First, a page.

March 25, 2016

Looking Outside the Box
In a growing and vibrant industry like Life Sciences, where high-quality, trusting relationship are important, staffing can be a challenge. The perennial shortage of job candidates with experience or critical skills means that organizations must either run short-staffed or engage in a bidding war to hire their ideal candidates.
However, under the rubric of Talent Optimization, a movement in HR that seeks to get more ‘bang for the buck’ through a range of smart strategies, some organizations are asking whether it might be possible to fill jobs with slightly different skill sets. Instead of just going for prior experience, for example, companies are considering related or applicable experience coupled with harder to find attributes like “drive” or great team building skills.
This is by no means a matter of throwing out the rule book; instead it implies a balance of imagination and diligence in considering a wider crop of job candidates. Listening to the results at a few organizations, it sounds like the approach is yielding a lot of positives with some caution thrown in.
The organizations trying this method of talent optimzation are looking at job descriptions and considering what an absolute is and whether substitute criteria could work. Perhaps more importantly, they are asking where and when a slightly different set of attributes could help energize, refocus or reinvigorate the organization.
In fact, the “breath of fresh air” that this kind of experiential diversity can provide to an organization almost seems to make the experience worthwhile. For example, sometimes ideas or attitudes brought in from a more consumer-oriented field or an entirely different industry can really make a difference.
For example, Life Sciences companies must deal with regulatory compliance in most areas of their business. Adherence to laws, timelines and being continually subject to government scrutiny is part of everyday reality. What other industries have similar challenges and landscape? Financial services is obviously one. What knowledge and innovation can we glean from that vertical and are their compliance practices in any way transferable?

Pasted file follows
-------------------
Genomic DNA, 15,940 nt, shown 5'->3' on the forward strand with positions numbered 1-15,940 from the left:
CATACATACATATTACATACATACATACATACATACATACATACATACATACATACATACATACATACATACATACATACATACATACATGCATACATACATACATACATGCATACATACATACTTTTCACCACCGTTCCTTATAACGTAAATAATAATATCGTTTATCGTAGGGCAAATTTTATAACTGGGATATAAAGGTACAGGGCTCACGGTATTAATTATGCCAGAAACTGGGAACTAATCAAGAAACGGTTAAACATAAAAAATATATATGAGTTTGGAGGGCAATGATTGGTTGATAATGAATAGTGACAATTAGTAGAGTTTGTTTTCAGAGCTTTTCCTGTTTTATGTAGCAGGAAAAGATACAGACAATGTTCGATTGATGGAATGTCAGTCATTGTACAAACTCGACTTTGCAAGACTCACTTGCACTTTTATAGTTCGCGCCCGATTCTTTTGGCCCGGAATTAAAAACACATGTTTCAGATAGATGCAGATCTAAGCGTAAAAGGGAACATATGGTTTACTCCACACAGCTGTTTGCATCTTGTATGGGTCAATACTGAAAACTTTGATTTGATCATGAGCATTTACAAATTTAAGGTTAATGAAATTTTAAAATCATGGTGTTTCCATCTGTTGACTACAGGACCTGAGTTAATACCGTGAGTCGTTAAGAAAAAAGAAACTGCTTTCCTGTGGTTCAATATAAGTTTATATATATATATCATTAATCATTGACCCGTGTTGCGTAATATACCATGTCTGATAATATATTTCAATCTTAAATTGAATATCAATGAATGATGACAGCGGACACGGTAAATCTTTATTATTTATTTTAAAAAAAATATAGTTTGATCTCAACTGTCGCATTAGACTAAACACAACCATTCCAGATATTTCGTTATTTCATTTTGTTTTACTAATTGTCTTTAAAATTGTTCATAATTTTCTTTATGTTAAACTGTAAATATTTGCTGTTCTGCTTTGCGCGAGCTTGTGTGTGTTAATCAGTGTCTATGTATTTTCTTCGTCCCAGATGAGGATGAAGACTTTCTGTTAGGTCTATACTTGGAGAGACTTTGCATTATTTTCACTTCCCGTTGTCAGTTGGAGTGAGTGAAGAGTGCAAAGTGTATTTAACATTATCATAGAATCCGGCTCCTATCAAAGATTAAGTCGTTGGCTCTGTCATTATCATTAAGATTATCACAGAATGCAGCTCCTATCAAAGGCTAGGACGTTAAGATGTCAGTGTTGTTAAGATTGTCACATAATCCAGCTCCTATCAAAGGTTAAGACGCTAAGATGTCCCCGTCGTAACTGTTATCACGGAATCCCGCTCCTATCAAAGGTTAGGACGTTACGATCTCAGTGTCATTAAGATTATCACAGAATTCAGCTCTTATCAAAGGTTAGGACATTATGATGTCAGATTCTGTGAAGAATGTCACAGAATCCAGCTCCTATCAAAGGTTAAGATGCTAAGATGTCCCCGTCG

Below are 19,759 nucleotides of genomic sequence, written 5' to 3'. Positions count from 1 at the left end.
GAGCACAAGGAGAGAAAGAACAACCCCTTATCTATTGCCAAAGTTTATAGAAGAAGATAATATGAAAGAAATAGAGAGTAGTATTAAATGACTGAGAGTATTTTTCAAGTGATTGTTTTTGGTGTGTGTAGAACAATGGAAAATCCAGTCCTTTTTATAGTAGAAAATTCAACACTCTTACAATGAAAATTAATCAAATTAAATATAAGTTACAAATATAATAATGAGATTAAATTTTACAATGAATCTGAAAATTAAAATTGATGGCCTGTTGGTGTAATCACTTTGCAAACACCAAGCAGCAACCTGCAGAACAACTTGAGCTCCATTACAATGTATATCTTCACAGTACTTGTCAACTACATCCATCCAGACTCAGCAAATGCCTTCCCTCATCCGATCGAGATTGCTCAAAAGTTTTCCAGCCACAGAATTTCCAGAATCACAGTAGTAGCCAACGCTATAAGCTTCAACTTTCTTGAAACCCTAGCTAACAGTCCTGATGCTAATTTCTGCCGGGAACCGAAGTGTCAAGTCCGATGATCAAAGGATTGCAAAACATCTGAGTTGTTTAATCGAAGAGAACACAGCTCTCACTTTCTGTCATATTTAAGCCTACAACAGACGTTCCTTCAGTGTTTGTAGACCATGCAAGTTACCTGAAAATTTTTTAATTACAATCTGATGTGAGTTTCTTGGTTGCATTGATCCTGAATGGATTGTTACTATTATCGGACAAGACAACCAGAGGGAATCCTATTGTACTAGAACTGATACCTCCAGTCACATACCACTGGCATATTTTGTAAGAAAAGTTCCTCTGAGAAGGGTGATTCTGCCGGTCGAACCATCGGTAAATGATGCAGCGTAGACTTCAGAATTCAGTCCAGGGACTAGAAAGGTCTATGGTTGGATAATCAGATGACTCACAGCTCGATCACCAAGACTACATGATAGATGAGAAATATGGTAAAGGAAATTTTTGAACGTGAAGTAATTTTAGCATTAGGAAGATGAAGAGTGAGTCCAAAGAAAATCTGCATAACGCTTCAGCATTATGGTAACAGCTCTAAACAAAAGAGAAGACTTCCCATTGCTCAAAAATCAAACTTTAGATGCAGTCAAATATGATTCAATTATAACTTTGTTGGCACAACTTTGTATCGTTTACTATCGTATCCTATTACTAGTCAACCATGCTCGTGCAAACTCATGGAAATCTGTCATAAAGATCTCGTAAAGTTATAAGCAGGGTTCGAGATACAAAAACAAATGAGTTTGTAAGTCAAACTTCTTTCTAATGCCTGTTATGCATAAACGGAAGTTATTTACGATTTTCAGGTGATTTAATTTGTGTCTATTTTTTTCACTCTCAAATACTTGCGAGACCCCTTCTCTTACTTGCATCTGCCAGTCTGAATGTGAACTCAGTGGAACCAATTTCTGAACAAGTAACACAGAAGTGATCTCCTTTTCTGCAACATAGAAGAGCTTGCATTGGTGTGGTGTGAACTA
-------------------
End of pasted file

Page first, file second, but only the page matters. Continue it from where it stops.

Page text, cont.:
Although we don’t know of any specific examples of compliance skill transfer, some companies trying this out-of-the-box approach to staffing seem to be getting the talent they need without resorting to excessive compensation. And, for those committed to building truly successful, open and trustworthy organizations, that more equitable arrangement is good for everyone.

Contributed by:

Lisa Keilty, Global VP of Compliance and Strategic Solutions, AHM

Lisa joined AHM after serving as founder of the Compliance Consulting firm PMC2 and spending over 26 years in the life sciences and meeting management industry. Leading such organizations as Pfizer, Bristol Myers Squibb and Biogen Idec through numerous international projects, financial transparency and reporting requirements, Lisa’s industry expertise has saved Life Sciences and Meeting Management organizations over 30 million dollars. As a member of the Business Development team, Lisa’s primary focus will be Thought Leadership, Demand Generation and Solution Design.